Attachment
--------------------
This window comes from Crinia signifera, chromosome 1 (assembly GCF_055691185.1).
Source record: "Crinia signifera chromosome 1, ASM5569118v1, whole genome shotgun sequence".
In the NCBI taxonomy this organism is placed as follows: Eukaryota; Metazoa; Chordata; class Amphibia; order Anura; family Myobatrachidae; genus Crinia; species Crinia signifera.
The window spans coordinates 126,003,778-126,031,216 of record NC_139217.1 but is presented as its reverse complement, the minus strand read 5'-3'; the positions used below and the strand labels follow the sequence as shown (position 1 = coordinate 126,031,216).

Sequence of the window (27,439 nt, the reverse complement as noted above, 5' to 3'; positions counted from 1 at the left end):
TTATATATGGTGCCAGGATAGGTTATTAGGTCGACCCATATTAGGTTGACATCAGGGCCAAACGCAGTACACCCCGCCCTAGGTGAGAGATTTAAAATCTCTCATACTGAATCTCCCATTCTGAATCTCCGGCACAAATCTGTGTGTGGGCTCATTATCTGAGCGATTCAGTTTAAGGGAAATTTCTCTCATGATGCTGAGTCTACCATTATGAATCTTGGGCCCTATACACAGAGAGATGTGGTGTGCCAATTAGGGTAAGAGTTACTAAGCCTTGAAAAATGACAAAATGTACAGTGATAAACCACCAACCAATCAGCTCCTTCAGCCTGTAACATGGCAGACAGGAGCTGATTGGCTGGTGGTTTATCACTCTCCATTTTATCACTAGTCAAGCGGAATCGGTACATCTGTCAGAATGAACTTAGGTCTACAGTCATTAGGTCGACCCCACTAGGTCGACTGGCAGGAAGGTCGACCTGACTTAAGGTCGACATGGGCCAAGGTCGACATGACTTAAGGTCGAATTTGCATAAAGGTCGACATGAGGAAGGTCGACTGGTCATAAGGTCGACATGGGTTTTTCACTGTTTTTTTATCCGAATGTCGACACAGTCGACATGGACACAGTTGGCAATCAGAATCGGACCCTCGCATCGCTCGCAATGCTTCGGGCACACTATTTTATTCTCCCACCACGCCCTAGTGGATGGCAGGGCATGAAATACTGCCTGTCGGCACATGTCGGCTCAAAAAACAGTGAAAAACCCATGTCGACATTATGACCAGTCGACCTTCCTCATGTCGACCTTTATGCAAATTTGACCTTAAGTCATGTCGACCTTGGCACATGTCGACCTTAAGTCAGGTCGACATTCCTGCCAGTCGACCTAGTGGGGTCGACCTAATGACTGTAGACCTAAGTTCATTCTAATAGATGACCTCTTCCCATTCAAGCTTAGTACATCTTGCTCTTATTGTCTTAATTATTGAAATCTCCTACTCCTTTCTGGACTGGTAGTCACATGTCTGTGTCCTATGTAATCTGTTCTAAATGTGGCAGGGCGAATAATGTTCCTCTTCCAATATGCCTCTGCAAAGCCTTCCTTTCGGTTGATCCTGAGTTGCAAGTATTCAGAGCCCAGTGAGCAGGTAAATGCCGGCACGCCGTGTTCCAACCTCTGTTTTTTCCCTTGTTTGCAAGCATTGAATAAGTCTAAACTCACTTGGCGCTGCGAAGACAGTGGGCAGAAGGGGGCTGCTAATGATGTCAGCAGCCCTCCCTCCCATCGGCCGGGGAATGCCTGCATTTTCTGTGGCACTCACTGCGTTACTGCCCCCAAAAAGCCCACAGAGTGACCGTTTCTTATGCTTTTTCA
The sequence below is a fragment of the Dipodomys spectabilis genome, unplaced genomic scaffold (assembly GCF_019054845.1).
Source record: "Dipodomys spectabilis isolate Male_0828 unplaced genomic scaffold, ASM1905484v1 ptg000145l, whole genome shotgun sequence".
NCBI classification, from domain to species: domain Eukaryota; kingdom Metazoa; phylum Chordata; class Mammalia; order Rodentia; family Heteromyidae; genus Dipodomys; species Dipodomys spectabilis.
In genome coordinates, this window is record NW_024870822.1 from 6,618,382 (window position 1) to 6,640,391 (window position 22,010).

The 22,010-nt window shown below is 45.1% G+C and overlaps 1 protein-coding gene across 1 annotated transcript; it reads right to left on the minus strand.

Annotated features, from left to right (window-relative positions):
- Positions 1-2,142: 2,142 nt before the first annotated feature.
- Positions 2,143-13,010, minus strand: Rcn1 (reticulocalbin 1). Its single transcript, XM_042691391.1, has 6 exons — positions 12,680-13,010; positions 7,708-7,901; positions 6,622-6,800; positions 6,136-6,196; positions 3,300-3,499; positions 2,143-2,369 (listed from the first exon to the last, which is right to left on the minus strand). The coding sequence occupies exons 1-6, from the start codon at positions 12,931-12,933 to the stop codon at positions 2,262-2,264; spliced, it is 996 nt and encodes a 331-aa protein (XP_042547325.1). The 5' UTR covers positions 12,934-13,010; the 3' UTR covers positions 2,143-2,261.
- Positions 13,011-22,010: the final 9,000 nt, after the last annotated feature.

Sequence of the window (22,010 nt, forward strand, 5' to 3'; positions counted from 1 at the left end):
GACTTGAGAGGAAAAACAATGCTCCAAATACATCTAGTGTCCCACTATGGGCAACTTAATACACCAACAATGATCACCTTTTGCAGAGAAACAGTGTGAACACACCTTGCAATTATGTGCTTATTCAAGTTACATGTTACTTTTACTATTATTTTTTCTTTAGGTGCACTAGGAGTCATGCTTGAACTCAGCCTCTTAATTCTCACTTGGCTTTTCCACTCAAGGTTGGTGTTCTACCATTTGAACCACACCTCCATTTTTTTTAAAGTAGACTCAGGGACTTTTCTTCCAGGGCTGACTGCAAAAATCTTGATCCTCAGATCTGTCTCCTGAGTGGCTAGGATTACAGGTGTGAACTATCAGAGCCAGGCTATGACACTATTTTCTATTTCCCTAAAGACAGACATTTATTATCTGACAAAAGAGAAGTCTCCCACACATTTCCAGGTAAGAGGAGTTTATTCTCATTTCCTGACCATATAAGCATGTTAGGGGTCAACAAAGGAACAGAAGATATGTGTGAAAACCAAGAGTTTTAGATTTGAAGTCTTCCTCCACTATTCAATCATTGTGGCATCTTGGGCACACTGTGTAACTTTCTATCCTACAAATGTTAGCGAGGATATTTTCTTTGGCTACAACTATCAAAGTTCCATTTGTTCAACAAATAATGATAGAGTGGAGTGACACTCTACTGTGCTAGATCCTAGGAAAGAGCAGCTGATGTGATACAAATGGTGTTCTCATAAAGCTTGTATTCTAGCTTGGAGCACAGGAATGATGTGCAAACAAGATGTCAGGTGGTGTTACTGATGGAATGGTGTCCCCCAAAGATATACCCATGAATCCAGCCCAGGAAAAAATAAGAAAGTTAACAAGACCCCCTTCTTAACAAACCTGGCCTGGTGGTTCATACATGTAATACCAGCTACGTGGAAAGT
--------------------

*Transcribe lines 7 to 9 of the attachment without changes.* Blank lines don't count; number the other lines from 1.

The sequence below is a fragment of the Dipodomys spectabilis genome, unplaced genomic scaffold (assembly GCF_019054845.1).
Source record: "Dipodomys spectabilis isolate Male_0828 unplaced genomic scaffold, ASM1905484v1 ptg000145l, whole genome shotgun sequence".
NCBI classification, from domain to species: domain Eukaryota; kingdom Metazoa; phylum Chordata; class Mammalia; order Rodentia; family Heteromyidae; genus Dipodomys; species Dipodomys spectabilis.